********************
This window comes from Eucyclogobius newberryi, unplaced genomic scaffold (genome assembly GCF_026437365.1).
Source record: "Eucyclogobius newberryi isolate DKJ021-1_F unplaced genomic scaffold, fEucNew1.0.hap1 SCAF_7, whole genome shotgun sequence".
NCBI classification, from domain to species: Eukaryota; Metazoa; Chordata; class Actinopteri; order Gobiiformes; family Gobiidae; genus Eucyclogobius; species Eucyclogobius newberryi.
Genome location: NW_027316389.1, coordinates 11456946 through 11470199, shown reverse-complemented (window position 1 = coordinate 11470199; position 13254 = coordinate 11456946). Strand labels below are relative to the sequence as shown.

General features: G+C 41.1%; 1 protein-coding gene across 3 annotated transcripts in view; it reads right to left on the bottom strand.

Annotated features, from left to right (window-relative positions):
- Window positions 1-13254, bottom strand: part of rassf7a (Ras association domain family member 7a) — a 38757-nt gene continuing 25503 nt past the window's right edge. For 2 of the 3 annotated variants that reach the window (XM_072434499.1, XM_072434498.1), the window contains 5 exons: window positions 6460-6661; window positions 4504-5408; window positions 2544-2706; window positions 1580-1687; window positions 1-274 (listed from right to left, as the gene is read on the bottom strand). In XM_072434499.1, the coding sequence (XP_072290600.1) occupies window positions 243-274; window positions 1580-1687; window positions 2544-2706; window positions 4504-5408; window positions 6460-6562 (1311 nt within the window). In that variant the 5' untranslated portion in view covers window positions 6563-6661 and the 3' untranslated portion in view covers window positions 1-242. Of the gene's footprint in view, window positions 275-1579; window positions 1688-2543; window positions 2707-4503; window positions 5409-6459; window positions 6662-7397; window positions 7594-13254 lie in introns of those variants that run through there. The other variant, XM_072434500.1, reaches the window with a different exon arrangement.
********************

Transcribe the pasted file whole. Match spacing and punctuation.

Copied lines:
This window comes from Eucyclogobius newberryi, unplaced genomic scaffold (genome assembly GCF_026437365.1).
Source record: "Eucyclogobius newberryi isolate DKJ021-1_F unplaced genomic scaffold, fEucNew1.0.hap1 SCAF_7, whole genome shotgun sequence".
NCBI classification, from domain to species: Eukaryota; Metazoa; Chordata; class Actinopteri; order Gobiiformes; family Gobiidae; genus Eucyclogobius; species Eucyclogobius newberryi.
Genome location: NW_027316389.1, coordinates 11456946 through 11470199, shown reverse-complemented (window position 1 = coordinate 11470199; position 13254 = coordinate 11456946). Strand labels below are relative to the sequence as shown.

General features: G+C 41.1%; 1 protein-coding gene across 3 annotated transcripts in view; it reads right to left on the bottom strand.

Annotated features, from left to right (window-relative positions):
- Window positions 1-13254, bottom strand: part of rassf7a (Ras association domain family member 7a) — a 38757-nt gene continuing 25503 nt past the window's right edge. For 2 of the 3 annotated variants that reach the window (XM_072434499.1, XM_072434498.1), the window contains 5 exons: window positions 6460-6661; window positions 4504-5408; window positions 2544-2706; window positions 1580-1687; window positions 1-274 (listed from right to left, as the gene is read on the bottom strand). In XM_072434499.1, the coding sequence (XP_072290600.1) occupies window positions 243-274; window positions 1580-1687; window positions 2544-2706; window positions 4504-5408; window positions 6460-6562 (1311 nt within the window). In that variant the 5' untranslated portion in view covers window positions 6563-6661 and the 3' untranslated portion in view covers window positions 1-242. Of the gene's footprint in view, window positions 275-1579; window positions 1688-2543; window positions 2707-4503; window positions 5409-6459; window positions 6662-7397; window positions 7594-13254 lie in introns of those variants that run through there. The other variant, XM_072434500.1, reaches the window with a different exon arrangement.